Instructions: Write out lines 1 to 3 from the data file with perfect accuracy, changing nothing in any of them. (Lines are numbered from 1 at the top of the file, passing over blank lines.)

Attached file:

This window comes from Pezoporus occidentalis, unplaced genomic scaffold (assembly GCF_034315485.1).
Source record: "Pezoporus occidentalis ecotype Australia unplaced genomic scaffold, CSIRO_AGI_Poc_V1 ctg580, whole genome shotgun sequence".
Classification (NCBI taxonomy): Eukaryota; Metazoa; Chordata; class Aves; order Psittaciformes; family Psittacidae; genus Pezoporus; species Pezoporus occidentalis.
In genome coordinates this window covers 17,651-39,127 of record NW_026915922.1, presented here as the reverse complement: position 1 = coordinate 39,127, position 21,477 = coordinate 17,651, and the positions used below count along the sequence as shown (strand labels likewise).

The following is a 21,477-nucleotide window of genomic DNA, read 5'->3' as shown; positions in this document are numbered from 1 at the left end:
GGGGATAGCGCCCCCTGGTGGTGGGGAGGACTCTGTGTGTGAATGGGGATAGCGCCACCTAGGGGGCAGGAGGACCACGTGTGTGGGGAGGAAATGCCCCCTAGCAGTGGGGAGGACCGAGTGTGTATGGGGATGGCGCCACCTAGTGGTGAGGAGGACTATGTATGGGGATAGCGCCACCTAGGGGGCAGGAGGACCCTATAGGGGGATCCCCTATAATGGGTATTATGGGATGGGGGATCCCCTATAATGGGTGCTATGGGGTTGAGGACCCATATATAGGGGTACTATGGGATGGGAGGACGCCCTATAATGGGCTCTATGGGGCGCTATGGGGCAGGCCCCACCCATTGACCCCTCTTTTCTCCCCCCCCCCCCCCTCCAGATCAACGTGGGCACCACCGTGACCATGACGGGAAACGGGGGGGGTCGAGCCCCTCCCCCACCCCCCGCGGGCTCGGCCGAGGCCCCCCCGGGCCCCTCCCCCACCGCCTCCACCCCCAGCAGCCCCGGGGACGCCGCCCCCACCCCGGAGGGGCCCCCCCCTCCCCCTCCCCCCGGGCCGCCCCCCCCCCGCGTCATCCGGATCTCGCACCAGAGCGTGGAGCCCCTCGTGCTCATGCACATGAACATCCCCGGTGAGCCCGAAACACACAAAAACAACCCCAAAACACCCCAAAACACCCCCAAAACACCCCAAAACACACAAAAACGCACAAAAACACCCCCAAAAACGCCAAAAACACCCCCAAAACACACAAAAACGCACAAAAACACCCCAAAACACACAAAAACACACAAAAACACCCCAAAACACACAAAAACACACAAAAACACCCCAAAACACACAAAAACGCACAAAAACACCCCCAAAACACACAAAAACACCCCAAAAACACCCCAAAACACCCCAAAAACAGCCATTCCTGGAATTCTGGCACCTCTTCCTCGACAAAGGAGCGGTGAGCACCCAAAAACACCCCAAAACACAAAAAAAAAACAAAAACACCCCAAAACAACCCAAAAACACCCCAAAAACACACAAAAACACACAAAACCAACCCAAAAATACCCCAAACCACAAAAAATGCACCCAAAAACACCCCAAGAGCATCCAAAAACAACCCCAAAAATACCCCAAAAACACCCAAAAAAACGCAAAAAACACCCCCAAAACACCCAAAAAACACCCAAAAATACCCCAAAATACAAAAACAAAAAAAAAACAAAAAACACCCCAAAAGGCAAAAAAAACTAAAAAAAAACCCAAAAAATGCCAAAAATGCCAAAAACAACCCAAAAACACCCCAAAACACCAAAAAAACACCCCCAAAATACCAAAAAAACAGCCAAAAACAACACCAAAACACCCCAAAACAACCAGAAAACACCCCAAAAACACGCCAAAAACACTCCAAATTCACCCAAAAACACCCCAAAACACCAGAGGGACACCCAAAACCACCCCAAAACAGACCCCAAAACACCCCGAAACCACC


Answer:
This window comes from Pezoporus occidentalis, unplaced genomic scaffold (assembly GCF_034315485.1).
Source record: "Pezoporus occidentalis ecotype Australia unplaced genomic scaffold, CSIRO_AGI_Poc_V1 ctg580, whole genome shotgun sequence".
Classification (NCBI taxonomy): Eukaryota; Metazoa; Chordata; class Aves; order Psittaciformes; family Psittacidae; genus Pezoporus; species Pezoporus occidentalis.